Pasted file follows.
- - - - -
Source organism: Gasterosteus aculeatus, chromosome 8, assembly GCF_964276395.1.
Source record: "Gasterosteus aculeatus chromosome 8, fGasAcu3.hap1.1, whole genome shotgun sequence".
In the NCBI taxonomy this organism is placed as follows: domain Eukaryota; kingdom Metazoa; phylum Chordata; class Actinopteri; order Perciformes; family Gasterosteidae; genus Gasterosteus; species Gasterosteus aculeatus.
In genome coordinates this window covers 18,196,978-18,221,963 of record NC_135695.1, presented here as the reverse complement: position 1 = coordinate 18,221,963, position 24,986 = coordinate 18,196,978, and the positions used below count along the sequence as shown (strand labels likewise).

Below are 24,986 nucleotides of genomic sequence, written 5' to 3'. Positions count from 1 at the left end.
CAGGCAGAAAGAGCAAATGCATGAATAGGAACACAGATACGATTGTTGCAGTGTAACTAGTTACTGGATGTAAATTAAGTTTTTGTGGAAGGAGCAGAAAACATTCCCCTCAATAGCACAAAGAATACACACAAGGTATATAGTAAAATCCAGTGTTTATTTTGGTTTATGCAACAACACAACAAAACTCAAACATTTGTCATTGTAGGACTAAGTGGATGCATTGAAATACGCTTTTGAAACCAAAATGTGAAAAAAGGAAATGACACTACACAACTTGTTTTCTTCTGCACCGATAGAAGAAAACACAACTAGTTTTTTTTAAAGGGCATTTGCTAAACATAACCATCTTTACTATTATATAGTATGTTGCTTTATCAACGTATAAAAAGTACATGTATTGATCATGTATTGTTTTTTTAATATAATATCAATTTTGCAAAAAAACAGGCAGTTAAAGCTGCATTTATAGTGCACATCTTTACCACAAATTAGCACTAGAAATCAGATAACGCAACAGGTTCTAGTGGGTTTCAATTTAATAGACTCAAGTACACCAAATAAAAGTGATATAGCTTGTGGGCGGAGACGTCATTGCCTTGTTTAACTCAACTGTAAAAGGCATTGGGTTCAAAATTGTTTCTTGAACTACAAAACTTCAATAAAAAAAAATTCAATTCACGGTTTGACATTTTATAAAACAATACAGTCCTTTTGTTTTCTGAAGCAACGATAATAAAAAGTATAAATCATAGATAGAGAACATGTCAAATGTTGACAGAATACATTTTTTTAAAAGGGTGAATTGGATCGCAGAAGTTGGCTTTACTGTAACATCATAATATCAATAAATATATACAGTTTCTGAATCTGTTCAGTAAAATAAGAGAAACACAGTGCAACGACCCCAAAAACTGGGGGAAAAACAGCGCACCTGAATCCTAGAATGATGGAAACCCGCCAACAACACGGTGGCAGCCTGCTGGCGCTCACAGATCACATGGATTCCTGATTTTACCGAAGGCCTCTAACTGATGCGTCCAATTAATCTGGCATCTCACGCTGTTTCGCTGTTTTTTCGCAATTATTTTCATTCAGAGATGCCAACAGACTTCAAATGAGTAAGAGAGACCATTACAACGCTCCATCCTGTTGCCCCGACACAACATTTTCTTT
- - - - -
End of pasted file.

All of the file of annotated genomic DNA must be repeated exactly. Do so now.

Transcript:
Source organism: Gasterosteus aculeatus, chromosome 8, assembly GCF_964276395.1.
Source record: "Gasterosteus aculeatus chromosome 8, fGasAcu3.hap1.1, whole genome shotgun sequence".
In the NCBI taxonomy this organism is placed as follows: domain Eukaryota; kingdom Metazoa; phylum Chordata; class Actinopteri; order Perciformes; family Gasterosteidae; genus Gasterosteus; species Gasterosteus aculeatus.
In genome coordinates this window covers 18,196,978-18,221,963 of record NC_135695.1, presented here as the reverse complement: position 1 = coordinate 18,221,963, position 24,986 = coordinate 18,196,978, and the positions used below count along the sequence as shown (strand labels likewise).

Below are 24,986 nucleotides of genomic sequence, written 5' to 3'. Positions count from 1 at the left end.
CAGGCAGAAAGAGCAAATGCATGAATAGGAACACAGATACGATTGTTGCAGTGTAACTAGTTACTGGATGTAAATTAAGTTTTTGTGGAAGGAGCAGAAAACATTCCCCTCAATAGCACAAAGAATACACACAAGGTATATAGTAAAATCCAGTGTTTATTTTGGTTTATGCAACAACACAACAAAACTCAAACATTTGTCATTGTAGGACTAAGTGGATGCATTGAAATACGCTTTTGAAACCAAAATGTGAAAAAAGGAAATGACACTACACAACTTGTTTTCTTCTGCACCGATAGAAGAAAACACAACTAGTTTTTTTTAAAGGGCATTTGCTAAACATAACCATCTTTACTATTATATAGTATGTTGCTTTATCAACGTATAAAAAGTACATGTATTGATCATGTATTGTTTTTTTAATATAATATCAATTTTGCAAAAAAACAGGCAGTTAAAGCTGCATTTATAGTGCACATCTTTACCACAAATTAGCACTAGAAATCAGATAACGCAACAGGTTCTAGTGGGTTTCAATTTAATAGACTCAAGTACACCAAATAAAAGTGATATAGCTTGTGGGCGGAGACGTCATTGCCTTGTTTAACTCAACTGTAAAAGGCATTGGGTTCAAAATTGTTTCTTGAACTACAAAACTTCAATAAAAAAAAATTCAATTCACGGTTTGACATTTTATAAAACAATACAGTCCTTTTGTTTTCTGAAGCAACGATAATAAAAAGTATAAATCATAGATAGAGAACATGTCAAATGTTGACAGAATACATTTTTTTAAAAGGGTGAATTGGATCGCAGAAGTTGGCTTTACTGTAACATCATAATATCAATAAATATATACAGTTTCTGAATCTGTTCAGTAAAATAAGAGAAACACAGTGCAACGACCCCAAAAACTGGGGGAAAAACAGCGCACCTGAATCCTAGAATGATGGAAACCCGCCAACAACACGGTGGCAGCCTGCTGGCGCTCACAGATCACATGGATTCCTGATTTTACCGAAGGCCTCTAACTGATGCGTCCAATTAATCTGGCATCTCACGCTGTTTCGCTGTTTTTTCGCAATTATTTTCATTCAGAGATGCCAACAGACTTCAAATGAGTAAGAGAGACCATTACAACGCTCCATCCTGTTGCCCCGACACAACATTTTCTTT